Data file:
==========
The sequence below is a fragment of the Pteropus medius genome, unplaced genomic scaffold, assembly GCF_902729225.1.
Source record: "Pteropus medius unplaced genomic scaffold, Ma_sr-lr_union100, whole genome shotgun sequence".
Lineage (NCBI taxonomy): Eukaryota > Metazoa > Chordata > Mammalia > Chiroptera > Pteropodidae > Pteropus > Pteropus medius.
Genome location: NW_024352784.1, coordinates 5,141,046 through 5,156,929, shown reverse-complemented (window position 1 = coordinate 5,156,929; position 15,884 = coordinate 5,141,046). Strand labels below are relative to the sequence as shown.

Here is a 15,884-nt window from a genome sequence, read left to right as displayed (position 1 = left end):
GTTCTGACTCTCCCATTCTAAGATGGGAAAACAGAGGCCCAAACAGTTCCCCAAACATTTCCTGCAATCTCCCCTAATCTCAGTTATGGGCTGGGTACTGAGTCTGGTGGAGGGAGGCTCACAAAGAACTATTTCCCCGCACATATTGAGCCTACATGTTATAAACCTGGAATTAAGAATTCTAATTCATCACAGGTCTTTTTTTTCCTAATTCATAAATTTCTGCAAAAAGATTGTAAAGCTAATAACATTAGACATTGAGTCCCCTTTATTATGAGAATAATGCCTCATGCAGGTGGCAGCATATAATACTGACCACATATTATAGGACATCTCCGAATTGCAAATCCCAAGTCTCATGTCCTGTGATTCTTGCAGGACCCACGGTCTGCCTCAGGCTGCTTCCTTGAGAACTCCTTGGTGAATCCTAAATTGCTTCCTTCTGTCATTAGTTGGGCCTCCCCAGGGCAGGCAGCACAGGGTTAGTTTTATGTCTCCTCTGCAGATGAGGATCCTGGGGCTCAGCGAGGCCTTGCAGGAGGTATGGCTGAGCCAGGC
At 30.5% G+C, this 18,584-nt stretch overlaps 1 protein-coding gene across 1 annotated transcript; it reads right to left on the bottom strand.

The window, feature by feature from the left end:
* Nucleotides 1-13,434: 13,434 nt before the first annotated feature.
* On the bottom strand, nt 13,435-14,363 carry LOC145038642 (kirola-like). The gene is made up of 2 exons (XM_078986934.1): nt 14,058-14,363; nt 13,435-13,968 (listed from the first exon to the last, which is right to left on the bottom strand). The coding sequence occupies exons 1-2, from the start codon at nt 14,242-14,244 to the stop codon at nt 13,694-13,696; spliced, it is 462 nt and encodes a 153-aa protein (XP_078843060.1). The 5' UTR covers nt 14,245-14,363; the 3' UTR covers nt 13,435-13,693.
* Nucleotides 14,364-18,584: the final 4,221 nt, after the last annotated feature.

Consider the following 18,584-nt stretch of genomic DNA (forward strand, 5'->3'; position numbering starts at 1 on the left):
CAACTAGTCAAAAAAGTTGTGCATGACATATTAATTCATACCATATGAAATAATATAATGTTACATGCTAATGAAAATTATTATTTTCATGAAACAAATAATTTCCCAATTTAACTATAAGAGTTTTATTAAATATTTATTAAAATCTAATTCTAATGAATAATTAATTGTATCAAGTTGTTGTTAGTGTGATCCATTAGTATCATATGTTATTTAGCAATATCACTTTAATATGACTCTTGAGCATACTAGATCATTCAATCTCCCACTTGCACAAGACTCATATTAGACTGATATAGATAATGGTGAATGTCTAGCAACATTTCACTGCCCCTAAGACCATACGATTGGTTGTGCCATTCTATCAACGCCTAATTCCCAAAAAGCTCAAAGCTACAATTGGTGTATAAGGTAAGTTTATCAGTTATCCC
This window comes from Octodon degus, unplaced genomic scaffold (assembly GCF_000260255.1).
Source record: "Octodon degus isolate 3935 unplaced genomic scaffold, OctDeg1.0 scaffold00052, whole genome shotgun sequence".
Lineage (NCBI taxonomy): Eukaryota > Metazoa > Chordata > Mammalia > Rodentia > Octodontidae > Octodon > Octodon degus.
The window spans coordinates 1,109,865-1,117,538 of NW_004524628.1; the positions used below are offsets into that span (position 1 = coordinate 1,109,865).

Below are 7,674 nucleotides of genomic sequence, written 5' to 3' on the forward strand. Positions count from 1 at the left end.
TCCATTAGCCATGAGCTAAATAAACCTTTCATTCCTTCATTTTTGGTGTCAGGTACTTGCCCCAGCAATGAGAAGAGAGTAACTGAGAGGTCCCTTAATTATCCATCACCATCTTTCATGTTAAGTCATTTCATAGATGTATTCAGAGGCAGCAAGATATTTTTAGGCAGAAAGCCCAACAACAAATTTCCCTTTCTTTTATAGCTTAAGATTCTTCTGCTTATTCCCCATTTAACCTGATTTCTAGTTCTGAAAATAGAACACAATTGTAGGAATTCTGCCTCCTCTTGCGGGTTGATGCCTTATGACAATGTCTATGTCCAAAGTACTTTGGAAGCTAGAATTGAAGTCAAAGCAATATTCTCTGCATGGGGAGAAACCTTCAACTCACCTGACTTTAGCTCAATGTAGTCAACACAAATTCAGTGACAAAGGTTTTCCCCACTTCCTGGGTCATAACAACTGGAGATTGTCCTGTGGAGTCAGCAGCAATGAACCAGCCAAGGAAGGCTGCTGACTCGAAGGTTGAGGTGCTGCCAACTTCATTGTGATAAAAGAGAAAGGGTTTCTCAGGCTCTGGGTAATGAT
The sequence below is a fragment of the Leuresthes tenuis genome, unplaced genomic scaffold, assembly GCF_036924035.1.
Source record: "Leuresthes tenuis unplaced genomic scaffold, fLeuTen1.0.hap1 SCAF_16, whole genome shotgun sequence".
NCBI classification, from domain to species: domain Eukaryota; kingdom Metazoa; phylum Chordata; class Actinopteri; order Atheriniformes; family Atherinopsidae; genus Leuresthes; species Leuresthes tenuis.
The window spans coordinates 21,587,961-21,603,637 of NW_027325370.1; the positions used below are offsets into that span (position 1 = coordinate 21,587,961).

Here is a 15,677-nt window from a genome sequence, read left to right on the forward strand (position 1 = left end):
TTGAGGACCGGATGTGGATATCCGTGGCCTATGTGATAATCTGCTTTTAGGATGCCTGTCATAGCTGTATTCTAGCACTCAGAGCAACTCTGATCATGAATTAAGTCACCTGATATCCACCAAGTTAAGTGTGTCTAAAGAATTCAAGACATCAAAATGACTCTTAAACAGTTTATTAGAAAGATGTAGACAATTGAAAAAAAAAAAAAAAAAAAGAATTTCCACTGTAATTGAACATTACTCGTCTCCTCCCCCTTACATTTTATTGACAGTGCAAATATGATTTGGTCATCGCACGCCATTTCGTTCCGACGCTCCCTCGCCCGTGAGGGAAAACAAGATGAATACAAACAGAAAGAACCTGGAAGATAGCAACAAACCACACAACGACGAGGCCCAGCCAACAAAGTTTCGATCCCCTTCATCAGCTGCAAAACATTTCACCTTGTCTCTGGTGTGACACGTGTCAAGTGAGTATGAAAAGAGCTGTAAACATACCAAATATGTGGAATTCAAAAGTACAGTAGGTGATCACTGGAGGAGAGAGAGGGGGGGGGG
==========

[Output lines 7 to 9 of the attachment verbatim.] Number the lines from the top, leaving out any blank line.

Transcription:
At 30.5% G+C, this 18,584-nt stretch overlaps 1 protein-coding gene across 1 annotated transcript; it reads right to left on the bottom strand.

The window, feature by feature from the left end:
* Nucleotides 1-13,434: 13,434 nt before the first annotated feature.